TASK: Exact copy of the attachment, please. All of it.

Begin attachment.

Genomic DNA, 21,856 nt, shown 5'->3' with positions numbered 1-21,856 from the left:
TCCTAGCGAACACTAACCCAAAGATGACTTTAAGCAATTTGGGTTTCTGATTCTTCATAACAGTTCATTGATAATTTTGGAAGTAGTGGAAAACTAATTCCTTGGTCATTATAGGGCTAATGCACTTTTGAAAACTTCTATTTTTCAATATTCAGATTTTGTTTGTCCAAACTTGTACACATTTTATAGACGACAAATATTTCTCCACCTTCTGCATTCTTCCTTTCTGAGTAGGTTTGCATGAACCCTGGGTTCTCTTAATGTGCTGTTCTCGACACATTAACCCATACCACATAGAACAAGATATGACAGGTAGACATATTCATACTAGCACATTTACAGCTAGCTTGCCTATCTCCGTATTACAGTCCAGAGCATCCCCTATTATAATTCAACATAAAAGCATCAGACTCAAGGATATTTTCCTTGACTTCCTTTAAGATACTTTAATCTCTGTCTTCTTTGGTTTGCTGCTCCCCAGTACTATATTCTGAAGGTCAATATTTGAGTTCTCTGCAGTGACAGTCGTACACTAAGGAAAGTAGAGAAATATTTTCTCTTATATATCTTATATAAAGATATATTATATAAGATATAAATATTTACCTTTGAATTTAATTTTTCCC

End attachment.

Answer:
Genomic DNA, 21,856 nt, shown 5'->3' with positions numbered 1-21,856 from the left:
TCCTAGCGAACACTAACCCAAAGATGACTTTAAGCAATTTGGGTTTCTGATTCTTCATAACAGTTCATTGATAATTTTGGAAGTAGTGGAAAACTAATTCCTTGGTCATTATAGGGCTAATGCACTTTTGAAAACTTCTATTTTTCAATATTCAGATTTTGTTTGTCCAAACTTGTACACATTTTATAGACGACAAATATTTCTCCACCTTCTGCATTCTTCCTTTCTGAGTAGGTTTGCATGAACCCTGGGTTCTCTTAATGTGCTGTTCTCGACACATTAACCCATACCACATAGAACAAGATATGACAGGTAGACATATTCATACTAGCACATTTACAGCTAGCTTGCCTATCTCCGTATTACAGTCCAGAGCATCCCCTATTATAATTCAACATAAAAGCATCAGACTCAAGGATATTTTCCTTGACTTCCTTTAAGATACTTTAATCTCTGTCTTCTTTGGTTTGCTGCTCCCCAGTACTATATTCTGAAGGTCAATATTTGAGTTCTCTGCAGTGACAGTCGTACACTAAGGAAAGTAGAGAAATATTTTCTCTTATATATCTTATATAAAGATATATTATATAAGATATAAATATTTACCTTTGAATTTAATTTTTCCC